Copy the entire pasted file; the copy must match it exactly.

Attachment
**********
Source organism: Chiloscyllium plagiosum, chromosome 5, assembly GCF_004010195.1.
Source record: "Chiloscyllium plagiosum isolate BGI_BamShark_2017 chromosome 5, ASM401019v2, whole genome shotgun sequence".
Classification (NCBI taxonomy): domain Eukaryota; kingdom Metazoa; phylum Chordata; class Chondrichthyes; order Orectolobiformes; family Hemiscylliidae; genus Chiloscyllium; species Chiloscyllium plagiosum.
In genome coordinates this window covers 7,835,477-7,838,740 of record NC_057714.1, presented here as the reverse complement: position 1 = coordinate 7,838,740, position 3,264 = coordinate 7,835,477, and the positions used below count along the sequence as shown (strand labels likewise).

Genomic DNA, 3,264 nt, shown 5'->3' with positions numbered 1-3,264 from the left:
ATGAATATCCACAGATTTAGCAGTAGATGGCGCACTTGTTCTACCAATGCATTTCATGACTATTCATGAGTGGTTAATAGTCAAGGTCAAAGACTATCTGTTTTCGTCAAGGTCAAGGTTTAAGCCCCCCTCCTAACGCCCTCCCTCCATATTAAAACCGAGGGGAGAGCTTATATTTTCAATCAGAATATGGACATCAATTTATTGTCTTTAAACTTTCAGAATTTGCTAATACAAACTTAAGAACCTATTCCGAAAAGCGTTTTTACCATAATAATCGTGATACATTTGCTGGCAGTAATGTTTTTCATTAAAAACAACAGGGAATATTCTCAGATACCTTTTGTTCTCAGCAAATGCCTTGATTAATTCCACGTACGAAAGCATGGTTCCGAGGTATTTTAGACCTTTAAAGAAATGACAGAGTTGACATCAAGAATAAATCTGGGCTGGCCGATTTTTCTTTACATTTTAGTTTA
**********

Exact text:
Source organism: Chiloscyllium plagiosum, chromosome 5, assembly GCF_004010195.1.
Source record: "Chiloscyllium plagiosum isolate BGI_BamShark_2017 chromosome 5, ASM401019v2, whole genome shotgun sequence".
Classification (NCBI taxonomy): domain Eukaryota; kingdom Metazoa; phylum Chordata; class Chondrichthyes; order Orectolobiformes; family Hemiscylliidae; genus Chiloscyllium; species Chiloscyllium plagiosum.
In genome coordinates this window covers 7,835,477-7,838,740 of record NC_057714.1, presented here as the reverse complement: position 1 = coordinate 7,838,740, position 3,264 = coordinate 7,835,477, and the positions used below count along the sequence as shown (strand labels likewise).

Genomic DNA, 3,264 nt, shown 5'->3' with positions numbered 1-3,264 from the left:
ATGAATATCCACAGATTTAGCAGTAGATGGCGCACTTGTTCTACCAATGCATTTCATGACTATTCATGAGTGGTTAATAGTCAAGGTCAAAGACTATCTGTTTTCGTCAAGGTCAAGGTTTAAGCCCCCCTCCTAACGCCCTCCCTCCATATTAAAACCGAGGGGAGAGCTTATATTTTCAATCAGAATATGGACATCAATTTATTGTCTTTAAACTTTCAGAATTTGCTAATACAAACTTAAGAACCTATTCCGAAAAGCGTTTTTACCATAATAATCGTGATACATTTGCTGGCAGTAATGTTTTTCATTAAAAACAACAGGGAATATTCTCAGATACCTTTTGTTCTCAGCAAATGCCTTGATTAATTCCACGTACGAAAGCATGGTTCCGAGGTATTTTAGACCTTTAAAGAAATGACAGAGTTGACATCAAGAATAAATCTGGGCTGGCCGATTTTTCTTTACATTTTAGTTTA